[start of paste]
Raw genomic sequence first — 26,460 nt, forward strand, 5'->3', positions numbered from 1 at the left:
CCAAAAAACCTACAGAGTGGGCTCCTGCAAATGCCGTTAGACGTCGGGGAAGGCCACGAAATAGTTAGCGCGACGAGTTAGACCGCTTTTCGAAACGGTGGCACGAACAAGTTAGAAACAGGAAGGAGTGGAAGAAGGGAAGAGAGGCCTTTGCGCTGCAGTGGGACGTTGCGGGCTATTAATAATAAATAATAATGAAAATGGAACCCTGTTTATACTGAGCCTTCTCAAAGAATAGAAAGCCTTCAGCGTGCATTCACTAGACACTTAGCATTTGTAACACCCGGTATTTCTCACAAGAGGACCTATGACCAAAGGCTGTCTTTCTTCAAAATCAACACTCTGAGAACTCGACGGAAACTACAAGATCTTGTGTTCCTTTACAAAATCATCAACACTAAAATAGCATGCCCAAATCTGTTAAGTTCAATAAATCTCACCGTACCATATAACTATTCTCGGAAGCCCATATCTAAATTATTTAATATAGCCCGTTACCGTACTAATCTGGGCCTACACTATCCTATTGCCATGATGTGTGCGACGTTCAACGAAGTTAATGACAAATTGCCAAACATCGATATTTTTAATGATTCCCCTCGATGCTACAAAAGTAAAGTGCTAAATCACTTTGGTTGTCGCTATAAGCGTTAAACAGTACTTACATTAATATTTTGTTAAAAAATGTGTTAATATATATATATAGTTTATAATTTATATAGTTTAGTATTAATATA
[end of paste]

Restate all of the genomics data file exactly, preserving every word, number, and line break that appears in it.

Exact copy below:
Raw genomic sequence first — 26,460 nt, forward strand, 5'->3', positions numbered from 1 at the left:
CCAAAAAACCTACAGAGTGGGCTCCTGCAAATGCCGTTAGACGTCGGGGAAGGCCACGAAATAGTTAGCGCGACGAGTTAGACCGCTTTTCGAAACGGTGGCACGAACAAGTTAGAAACAGGAAGGAGTGGAAGAAGGGAAGAGAGGCCTTTGCGCTGCAGTGGGACGTTGCGGGCTATTAATAATAAATAATAATGAAAATGGAACCCTGTTTATACTGAGCCTTCTCAAAGAATAGAAAGCCTTCAGCGTGCATTCACTAGACACTTAGCATTTGTAACACCCGGTATTTCTCACAAGAGGACCTATGACCAAAGGCTGTCTTTCTTCAAAATCAACACTCTGAGAACTCGACGGAAACTACAAGATCTTGTGTTCCTTTACAAAATCATCAACACTAAAATAGCATGCCCAAATCTGTTAAGTTCAATAAATCTCACCGTACCATATAACTATTCTCGGAAGCCCATATCTAAATTATTTAATATAGCCCGTTACCGTACTAATCTGGGCCTACACTATCCTATTGCCATGATGTGTGCGACGTTCAACGAAGTTAATGACAAATTGCCAAACATCGATATTTTTAATGATTCCCCTCGATGCTACAAAAGTAAAGTGCTAAATCACTTTGGTTGTCGCTATAAGCGTTAAACAGTACTTACATTAATATTTTGTTAAAAAATGTGTTAATATATATATATAGTTTATAATTTATATAGTTTAGTATTAATATA